Seattle’s public safety is our number one priority. Our goal is to have snow routes clear within 12 hours of a lull in the storm.
To maintain access to essential services we prioritize clearing the most critical routes for transit and emergency response vehicles first. These are the streets used by the most people and which lead to hospitals, schools, and emergency services.
You can keep track of what roads have been plowed in our updated to-the-minute interactive Winter Weather Response Map (for best viewing use Firefox or Chrome).
We commit to using all the tools at our disposal to make sure the people of Seattle and our interagency partners are fully informed and involved in our snow response. We work together with King County Metro to keep bus routes as clear of snow and ice as possible. The goal is to enable people to get around the city by bus, making it easier to leave their cars at home.
We’re watching. Weather, traffic, road temperature sensors – we’ve got eyes on them 24/7.
- Our staff follows weather reports 24 hours a day, all year long, with a direct line to the National Weather Service and live Doppler radar feeds.
- We use a forecasting tool developed with the University of Washington called SNOWWATCH to learn how a storm will most likely affect different neighborhoods. This information helps determine where the crews will be needed first.
- Our computerized sensors located on city bridges, and also ground surface sensors, provide timely and accurate air and roadway surface temperatures.
- We use real-time, live-streaming cameras to see actual conditions on key streets.
We’re working. Our crews will be on the roads 24/7 during snow.
- We have more than 60 pieces of snow and ice fighting equipment ready to clear snow and ice from the major streets.
- When conditions allow, the crews pre-treat key streets and bridges with salt brine before the snow starts falling to help prevent ice from forming.
- As the snow begins to fall, the crews continue to drive their routes, treating the roadway with salt brine or granular salt where needed.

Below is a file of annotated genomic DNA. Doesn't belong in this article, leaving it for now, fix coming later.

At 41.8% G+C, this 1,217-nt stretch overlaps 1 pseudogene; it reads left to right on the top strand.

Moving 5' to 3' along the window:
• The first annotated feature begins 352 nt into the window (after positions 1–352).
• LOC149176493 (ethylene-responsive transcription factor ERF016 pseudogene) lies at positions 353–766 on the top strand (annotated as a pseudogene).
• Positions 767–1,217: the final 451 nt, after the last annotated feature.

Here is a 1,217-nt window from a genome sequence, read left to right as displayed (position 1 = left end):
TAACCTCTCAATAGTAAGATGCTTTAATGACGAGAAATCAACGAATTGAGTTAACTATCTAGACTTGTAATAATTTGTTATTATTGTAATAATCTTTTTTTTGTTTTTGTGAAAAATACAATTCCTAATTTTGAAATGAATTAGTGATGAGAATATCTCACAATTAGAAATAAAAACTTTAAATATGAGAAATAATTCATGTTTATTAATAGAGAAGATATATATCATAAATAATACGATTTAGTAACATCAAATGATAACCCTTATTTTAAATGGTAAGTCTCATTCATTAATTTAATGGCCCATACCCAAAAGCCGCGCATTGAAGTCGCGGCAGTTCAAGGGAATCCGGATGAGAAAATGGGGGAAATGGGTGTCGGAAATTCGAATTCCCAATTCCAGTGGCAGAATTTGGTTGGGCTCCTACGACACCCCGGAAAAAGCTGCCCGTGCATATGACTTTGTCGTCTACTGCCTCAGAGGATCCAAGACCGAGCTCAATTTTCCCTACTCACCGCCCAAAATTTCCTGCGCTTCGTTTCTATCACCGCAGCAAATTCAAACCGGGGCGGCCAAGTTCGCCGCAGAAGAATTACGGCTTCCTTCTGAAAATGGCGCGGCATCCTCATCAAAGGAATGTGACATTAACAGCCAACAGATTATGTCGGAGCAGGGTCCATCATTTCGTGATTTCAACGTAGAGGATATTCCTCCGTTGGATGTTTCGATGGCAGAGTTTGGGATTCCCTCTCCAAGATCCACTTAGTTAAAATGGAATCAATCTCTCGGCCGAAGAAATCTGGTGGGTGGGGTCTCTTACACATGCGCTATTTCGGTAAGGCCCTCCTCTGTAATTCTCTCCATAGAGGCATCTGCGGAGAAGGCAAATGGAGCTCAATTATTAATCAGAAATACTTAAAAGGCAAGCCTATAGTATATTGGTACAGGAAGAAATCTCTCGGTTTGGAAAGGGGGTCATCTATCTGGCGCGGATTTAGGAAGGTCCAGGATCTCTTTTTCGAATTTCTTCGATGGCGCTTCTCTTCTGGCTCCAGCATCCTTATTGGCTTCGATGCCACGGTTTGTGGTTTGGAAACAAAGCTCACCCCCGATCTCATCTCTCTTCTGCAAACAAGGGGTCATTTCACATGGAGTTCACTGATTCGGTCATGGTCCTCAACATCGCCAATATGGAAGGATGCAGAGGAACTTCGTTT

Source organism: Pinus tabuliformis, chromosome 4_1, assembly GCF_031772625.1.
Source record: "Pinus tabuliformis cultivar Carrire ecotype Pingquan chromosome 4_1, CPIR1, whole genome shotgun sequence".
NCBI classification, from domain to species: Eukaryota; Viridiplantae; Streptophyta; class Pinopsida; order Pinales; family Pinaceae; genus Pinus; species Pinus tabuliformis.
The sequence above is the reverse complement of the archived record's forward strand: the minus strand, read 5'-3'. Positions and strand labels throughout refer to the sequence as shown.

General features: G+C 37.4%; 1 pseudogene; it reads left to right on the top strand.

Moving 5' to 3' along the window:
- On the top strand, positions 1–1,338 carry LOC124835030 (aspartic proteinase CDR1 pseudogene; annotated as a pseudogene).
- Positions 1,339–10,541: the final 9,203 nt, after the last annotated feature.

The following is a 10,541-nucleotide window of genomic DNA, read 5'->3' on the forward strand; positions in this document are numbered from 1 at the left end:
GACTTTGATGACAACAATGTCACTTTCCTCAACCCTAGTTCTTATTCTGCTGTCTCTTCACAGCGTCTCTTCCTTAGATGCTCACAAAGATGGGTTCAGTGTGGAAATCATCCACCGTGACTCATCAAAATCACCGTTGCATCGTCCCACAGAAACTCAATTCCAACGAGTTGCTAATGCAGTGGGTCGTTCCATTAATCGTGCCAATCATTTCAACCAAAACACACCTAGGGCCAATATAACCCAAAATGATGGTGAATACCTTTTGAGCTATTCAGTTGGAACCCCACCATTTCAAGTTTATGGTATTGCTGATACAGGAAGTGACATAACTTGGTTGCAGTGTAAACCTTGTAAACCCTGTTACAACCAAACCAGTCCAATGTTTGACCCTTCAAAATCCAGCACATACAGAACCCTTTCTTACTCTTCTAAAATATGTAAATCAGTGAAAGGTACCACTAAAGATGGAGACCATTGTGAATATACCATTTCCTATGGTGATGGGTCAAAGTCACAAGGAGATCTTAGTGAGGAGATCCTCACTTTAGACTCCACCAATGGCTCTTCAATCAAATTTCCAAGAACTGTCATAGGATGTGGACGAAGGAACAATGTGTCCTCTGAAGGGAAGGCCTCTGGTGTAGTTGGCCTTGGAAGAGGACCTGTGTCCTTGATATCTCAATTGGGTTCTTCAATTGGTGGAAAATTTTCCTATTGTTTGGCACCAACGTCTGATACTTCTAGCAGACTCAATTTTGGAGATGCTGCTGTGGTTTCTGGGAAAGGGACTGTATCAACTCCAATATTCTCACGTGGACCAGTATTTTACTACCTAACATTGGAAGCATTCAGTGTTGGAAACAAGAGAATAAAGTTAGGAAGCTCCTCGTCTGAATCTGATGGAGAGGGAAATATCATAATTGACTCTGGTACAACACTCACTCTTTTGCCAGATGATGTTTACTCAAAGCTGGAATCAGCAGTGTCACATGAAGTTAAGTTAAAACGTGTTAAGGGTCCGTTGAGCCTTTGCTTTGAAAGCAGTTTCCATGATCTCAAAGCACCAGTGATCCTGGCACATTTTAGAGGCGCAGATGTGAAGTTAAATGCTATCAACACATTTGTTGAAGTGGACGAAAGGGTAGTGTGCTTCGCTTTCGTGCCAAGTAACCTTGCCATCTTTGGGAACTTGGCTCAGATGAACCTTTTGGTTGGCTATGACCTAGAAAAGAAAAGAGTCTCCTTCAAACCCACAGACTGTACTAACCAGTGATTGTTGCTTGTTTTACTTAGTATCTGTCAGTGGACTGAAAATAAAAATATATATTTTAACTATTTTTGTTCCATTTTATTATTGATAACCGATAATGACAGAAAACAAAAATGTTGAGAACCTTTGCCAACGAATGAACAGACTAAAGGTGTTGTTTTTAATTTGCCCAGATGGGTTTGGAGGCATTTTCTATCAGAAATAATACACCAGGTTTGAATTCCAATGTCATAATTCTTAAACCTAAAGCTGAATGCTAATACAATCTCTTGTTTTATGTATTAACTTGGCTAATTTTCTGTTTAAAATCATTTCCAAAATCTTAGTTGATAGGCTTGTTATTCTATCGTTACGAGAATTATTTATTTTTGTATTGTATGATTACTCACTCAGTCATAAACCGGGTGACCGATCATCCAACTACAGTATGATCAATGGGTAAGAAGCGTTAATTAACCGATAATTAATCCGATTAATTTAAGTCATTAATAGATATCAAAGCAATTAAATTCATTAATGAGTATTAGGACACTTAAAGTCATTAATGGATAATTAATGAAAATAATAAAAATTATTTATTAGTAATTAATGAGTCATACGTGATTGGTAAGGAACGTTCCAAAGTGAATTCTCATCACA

- When approximately one inch of snow has accumulated, they begin plowing.
We rely on you as well.
We’re counting on everyone to help clear their sidewalks of snow & ice next to their homes, businesses, & job sites to help keep everyone in our communities safe & moving
Snow should be cleared within 12 hours after snowfall ends, and as the snow melts and refreezes, you should keep an eye out for icy patches and other hazards that may form. Make sure that the cleared path is at least 36 inches wide so that people with mobility aids like wheelchairs can get around too. If you see a curb ramp that hasn’t been cleared yet, pitch in to help your community stay safe and moving. Watch the video we developed with Rooted In Rights to hear from neighbors who rely on cleared sidewalks.
For information on winter storm preparedness, check out Take Winter by Storm and What to do to Make it Through. Also, take a look at our blog post Winter is Coming, But You Can Take It By Storm for more preparation tips!
Delay your trip if you can. Plus safety tips.
It’s best not to drive during major storms. If you must drive, plan your trip by seeing where the snow plows have been and viewing traffic cameras. You can see when roads have been plowed on our up-to-the-minute interactive Winter Weather Response Map
Know the routes on the Winter Weather snow and ice route map.
Follow SDOT, WSDOT, and King County Metro on Twitter for additional information throughout the day:
- SDOT: @SDOTtraffic for real-time traffic updates.
- King County Metro: @KCMetrobus.
- WSDOT: @WSDOT_Traffic.
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